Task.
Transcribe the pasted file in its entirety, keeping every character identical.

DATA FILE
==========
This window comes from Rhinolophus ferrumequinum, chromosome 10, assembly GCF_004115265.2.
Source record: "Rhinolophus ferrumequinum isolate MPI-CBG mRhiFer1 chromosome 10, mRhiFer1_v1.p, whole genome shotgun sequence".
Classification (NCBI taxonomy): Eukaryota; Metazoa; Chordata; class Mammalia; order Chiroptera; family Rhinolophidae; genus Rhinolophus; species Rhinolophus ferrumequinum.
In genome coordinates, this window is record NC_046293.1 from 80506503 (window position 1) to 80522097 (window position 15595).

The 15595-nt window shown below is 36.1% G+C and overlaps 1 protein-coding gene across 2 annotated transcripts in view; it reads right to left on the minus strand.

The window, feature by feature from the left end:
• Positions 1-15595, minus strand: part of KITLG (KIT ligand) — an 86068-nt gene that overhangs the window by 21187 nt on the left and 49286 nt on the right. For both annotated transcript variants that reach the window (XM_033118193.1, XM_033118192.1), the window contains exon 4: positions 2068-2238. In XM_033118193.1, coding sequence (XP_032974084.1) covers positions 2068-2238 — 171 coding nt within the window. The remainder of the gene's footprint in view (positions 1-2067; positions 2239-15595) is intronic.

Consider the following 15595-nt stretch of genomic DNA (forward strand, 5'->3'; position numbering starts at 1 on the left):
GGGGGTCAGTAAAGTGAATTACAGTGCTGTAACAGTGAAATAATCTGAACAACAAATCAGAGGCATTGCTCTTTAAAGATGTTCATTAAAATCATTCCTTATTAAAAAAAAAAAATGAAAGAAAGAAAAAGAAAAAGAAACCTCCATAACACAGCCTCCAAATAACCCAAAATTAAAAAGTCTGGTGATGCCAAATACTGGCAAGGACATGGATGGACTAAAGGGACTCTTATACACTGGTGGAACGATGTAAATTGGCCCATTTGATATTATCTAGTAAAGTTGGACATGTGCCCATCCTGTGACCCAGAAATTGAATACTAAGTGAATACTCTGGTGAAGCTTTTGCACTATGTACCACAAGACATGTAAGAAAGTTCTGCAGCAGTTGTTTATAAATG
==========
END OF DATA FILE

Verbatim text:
This window comes from Rhinolophus ferrumequinum, chromosome 10, assembly GCF_004115265.2.
Source record: "Rhinolophus ferrumequinum isolate MPI-CBG mRhiFer1 chromosome 10, mRhiFer1_v1.p, whole genome shotgun sequence".
Classification (NCBI taxonomy): Eukaryota; Metazoa; Chordata; class Mammalia; order Chiroptera; family Rhinolophidae; genus Rhinolophus; species Rhinolophus ferrumequinum.
In genome coordinates, this window is record NC_046293.1 from 80506503 (window position 1) to 80522097 (window position 15595).

The 15595-nt window shown below is 36.1% G+C and overlaps 1 protein-coding gene across 2 annotated transcripts in view; it reads right to left on the minus strand.

The window, feature by feature from the left end:
• Positions 1-15595, minus strand: part of KITLG (KIT ligand) — an 86068-nt gene that overhangs the window by 21187 nt on the left and 49286 nt on the right. For both annotated transcript variants that reach the window (XM_033118193.1, XM_033118192.1), the window contains exon 4: positions 2068-2238. In XM_033118193.1, coding sequence (XP_032974084.1) covers positions 2068-2238 — 171 coding nt within the window. The remainder of the gene's footprint in view (positions 1-2067; positions 2239-15595) is intronic.

Consider the following 15595-nt stretch of genomic DNA (forward strand, 5'->3'; position numbering starts at 1 on the left):
GGGGGTCAGTAAAGTGAATTACAGTGCTGTAACAGTGAAATAATCTGAACAACAAATCAGAGGCATTGCTCTTTAAAGATGTTCATTAAAATCATTCCTTATTAAAAAAAAAAAATGAAAGAAAGAAAAAGAAAAAGAAACCTCCATAACACAGCCTCCAAATAACCCAAAATTAAAAAGTCTGGTGATGCCAAATACTGGCAAGGACATGGATGGACTAAAGGGACTCTTATACACTGGTGGAACGATGTAAATTGGCCCATTTGATATTATCTAGTAAAGTTGGACATGTGCCCATCCTGTGACCCAGAAATTGAATACTAAGTGAATACTCTGGTGAAGCTTTTGCACTATGTACCACAAGACATGTAAGAAAGTTCTGCAGCAGTTGTTTATAAATG